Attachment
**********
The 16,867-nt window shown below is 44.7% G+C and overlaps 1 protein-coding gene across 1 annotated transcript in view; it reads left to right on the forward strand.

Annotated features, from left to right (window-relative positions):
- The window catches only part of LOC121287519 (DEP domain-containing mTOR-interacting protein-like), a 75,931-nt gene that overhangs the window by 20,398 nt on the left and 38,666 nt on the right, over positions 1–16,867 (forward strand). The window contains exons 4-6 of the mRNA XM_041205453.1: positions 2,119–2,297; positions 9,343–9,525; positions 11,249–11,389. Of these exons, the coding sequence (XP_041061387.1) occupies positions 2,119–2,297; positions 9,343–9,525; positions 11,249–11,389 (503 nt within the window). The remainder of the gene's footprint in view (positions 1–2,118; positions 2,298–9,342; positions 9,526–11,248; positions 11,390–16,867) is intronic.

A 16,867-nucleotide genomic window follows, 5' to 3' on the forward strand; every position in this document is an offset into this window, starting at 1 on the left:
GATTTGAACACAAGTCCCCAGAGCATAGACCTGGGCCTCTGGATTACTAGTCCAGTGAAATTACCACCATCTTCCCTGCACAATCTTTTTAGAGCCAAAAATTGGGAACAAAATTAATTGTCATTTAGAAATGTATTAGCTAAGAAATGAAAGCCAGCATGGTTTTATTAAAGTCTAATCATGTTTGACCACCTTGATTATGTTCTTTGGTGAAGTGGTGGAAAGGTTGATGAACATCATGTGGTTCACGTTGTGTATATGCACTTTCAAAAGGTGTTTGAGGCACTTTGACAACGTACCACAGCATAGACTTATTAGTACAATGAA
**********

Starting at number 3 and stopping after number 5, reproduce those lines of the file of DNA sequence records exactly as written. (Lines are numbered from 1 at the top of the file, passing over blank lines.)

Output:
- The window catches only part of LOC121287519 (DEP domain-containing mTOR-interacting protein-like), a 75,931-nt gene that overhangs the window by 20,398 nt on the left and 38,666 nt on the right, over positions 1–16,867 (forward strand). The window contains exons 4-6 of the mRNA XM_041205453.1: positions 2,119–2,297; positions 9,343–9,525; positions 11,249–11,389. Of these exons, the coding sequence (XP_041061387.1) occupies positions 2,119–2,297; positions 9,343–9,525; positions 11,249–11,389 (503 nt within the window). The remainder of the gene's footprint in view (positions 1–2,118; positions 2,298–9,342; positions 9,526–11,248; positions 11,390–16,867) is intronic.

A 16,867-nucleotide genomic window follows, 5' to 3' on the forward strand; every position in this document is an offset into this window, starting at 1 on the left:
GATTTGAACACAAGTCCCCAGAGCATAGACCTGGGCCTCTGGATTACTAGTCCAGTGAAATTACCACCATCTTCCCTGCACAATCTTTTTAGAGCCAAAAATTGGGAACAAAATTAATTGTCATTTAGAAATGTATTAGCTAAGAAATGAAAGCCAGCATGGTTTTATTAAAGTCTAATCATGTTTGACCACCTTGATTATGTTCTTTGGTGAAGTGGTGGAAAGGTTGATGAACATCATGTGGTTCACGTTGTGTATATGCACTTTCAAAAGGTGTTTGAGGCACTTTGACAACGTACCACAGCATAGACTTATTAGTACAATGAA